Farm incomes are up in the EU, but there is considerable variation across member states. EU farm incomes jumped by almost 13% last year, thanks to higher crop and milk prices, but the UK was among just seven member states to see a drop.
The biggest increases in earnings are attributed to Denmark (an astonishing 57% higher), Estonia (+46%), the Netherlands (+39%) and France (+34%). The UK, however, recorded income 6% lower than a year earlier. It should also be noted that key input prices such as fuel and fertilisers have been on an upward trend.
In the UK's case, exchange rates have been a significant factor. The 2010 statistics reflect a decline in the exchange rate at which payments through EU direct aid schemes were converted from euros to sterling. In the UK, this meant a fall in the value of the Single Payment Scheme and other payments of some 12 per cent.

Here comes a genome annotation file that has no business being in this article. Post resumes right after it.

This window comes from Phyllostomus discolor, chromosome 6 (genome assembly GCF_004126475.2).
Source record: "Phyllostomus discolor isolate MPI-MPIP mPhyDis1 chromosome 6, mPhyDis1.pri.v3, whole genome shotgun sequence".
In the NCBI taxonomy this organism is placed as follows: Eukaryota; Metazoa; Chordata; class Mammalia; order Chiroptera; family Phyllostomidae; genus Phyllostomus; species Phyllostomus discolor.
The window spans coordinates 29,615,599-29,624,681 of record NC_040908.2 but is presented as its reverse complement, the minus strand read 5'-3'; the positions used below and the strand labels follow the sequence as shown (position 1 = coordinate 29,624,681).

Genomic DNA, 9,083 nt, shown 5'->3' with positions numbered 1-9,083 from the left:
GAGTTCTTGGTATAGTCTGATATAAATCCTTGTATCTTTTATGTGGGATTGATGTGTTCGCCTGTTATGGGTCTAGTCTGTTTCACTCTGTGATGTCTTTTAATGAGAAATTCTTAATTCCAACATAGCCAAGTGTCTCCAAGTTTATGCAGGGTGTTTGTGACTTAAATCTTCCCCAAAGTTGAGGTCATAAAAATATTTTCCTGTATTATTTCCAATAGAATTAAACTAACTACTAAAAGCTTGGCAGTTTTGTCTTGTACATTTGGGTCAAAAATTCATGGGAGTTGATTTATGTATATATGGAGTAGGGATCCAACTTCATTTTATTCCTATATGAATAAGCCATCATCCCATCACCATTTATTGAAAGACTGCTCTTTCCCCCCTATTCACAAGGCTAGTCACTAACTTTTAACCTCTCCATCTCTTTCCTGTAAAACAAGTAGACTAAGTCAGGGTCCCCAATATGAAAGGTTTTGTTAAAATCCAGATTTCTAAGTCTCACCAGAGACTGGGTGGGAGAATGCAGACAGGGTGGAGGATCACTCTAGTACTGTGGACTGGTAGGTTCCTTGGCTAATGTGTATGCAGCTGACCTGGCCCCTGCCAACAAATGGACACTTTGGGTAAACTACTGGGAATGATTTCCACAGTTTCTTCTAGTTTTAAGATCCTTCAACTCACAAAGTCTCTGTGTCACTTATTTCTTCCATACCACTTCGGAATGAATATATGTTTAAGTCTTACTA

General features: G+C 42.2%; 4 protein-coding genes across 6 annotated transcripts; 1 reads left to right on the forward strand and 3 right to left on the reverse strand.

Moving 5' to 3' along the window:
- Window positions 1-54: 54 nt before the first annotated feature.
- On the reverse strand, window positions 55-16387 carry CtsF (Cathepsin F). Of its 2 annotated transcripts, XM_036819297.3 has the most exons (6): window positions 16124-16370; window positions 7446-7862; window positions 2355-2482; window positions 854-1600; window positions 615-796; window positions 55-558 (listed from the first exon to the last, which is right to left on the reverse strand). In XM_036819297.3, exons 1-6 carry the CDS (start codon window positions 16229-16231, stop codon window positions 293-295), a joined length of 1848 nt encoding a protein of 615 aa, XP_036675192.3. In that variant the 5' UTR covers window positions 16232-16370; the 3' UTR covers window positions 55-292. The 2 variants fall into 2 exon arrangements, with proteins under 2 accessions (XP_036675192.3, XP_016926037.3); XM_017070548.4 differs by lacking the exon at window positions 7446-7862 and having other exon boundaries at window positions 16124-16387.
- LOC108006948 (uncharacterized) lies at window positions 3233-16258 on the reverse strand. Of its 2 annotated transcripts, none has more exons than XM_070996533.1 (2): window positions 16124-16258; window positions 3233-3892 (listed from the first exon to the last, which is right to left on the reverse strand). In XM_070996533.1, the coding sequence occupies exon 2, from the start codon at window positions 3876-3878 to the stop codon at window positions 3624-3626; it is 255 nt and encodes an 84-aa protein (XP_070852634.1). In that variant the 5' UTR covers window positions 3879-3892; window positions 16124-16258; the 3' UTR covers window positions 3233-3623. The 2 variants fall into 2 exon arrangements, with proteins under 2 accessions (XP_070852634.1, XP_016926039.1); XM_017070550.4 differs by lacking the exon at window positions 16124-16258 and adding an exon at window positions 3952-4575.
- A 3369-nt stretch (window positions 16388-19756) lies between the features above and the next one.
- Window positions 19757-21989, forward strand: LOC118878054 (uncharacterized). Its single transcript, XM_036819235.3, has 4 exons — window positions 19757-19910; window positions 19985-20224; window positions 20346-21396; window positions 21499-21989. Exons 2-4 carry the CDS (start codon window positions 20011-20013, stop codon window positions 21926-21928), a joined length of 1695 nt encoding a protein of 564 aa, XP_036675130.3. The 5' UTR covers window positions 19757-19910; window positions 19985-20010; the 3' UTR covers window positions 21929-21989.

Interestingly, the statistics reveal that a mere 15% of EU farmers claim 85% of CAP subsidies.
The same figures also show that farmers in general are still relying heavily on CAP subsidies – Pillar One and Pillar Two funds made up 42% of farm incomes last year, up from 39% in 2008. This shows a worrying dependence on subsidies and illustrates why it is so difficult to dismantle them or even reduce them substantially.